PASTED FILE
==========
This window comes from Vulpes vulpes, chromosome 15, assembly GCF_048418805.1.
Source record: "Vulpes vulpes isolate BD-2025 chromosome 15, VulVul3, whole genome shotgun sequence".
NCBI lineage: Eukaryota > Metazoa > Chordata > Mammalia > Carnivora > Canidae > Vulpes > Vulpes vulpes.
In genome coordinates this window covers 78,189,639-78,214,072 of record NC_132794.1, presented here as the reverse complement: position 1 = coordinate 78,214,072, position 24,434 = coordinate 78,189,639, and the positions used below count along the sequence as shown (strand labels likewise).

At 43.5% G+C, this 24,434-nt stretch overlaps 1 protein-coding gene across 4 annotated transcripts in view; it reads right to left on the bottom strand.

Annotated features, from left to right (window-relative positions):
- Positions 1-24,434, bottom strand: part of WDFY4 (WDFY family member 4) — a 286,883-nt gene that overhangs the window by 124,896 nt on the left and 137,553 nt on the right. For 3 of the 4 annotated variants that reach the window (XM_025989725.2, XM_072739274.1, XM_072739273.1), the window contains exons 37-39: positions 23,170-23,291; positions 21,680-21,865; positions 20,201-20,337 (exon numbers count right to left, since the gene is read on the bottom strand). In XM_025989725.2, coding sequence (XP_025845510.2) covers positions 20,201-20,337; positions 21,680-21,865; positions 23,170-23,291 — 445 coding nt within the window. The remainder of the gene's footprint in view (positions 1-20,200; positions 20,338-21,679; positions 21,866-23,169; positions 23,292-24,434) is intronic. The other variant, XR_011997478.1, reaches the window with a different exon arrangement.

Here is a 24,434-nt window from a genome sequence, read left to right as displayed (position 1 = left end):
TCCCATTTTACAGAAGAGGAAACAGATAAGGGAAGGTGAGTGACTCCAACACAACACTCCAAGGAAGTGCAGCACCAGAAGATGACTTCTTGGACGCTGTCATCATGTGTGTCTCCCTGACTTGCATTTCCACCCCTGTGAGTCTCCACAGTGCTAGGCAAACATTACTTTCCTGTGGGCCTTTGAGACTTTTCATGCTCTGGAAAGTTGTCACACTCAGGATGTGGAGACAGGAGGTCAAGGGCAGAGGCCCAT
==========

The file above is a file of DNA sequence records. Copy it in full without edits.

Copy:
This window comes from Vulpes vulpes, chromosome 15, assembly GCF_048418805.1.
Source record: "Vulpes vulpes isolate BD-2025 chromosome 15, VulVul3, whole genome shotgun sequence".
NCBI lineage: Eukaryota > Metazoa > Chordata > Mammalia > Carnivora > Canidae > Vulpes > Vulpes vulpes.
In genome coordinates this window covers 78,189,639-78,214,072 of record NC_132794.1, presented here as the reverse complement: position 1 = coordinate 78,214,072, position 24,434 = coordinate 78,189,639, and the positions used below count along the sequence as shown (strand labels likewise).

At 43.5% G+C, this 24,434-nt stretch overlaps 1 protein-coding gene across 4 annotated transcripts in view; it reads right to left on the bottom strand.

Annotated features, from left to right (window-relative positions):
- Positions 1-24,434, bottom strand: part of WDFY4 (WDFY family member 4) — a 286,883-nt gene that overhangs the window by 124,896 nt on the left and 137,553 nt on the right. For 3 of the 4 annotated variants that reach the window (XM_025989725.2, XM_072739274.1, XM_072739273.1), the window contains exons 37-39: positions 23,170-23,291; positions 21,680-21,865; positions 20,201-20,337 (exon numbers count right to left, since the gene is read on the bottom strand). In XM_025989725.2, coding sequence (XP_025845510.2) covers positions 20,201-20,337; positions 21,680-21,865; positions 23,170-23,291 — 445 coding nt within the window. The remainder of the gene's footprint in view (positions 1-20,200; positions 20,338-21,679; positions 21,866-23,169; positions 23,292-24,434) is intronic. The other variant, XR_011997478.1, reaches the window with a different exon arrangement.

Here is a 24,434-nt window from a genome sequence, read left to right as displayed (position 1 = left end):
TCCCATTTTACAGAAGAGGAAACAGATAAGGGAAGGTGAGTGACTCCAACACAACACTCCAAGGAAGTGCAGCACCAGAAGATGACTTCTTGGACGCTGTCATCATGTGTGTCTCCCTGACTTGCATTTCCACCCCTGTGAGTCTCCACAGTGCTAGGCAAACATTACTTTCCTGTGGGCCTTTGAGACTTTTCATGCTCTGGAAAGTTGTCACACTCAGGATGTGGAGACAGGAGGTCAAGGGCAGAGGCCCAT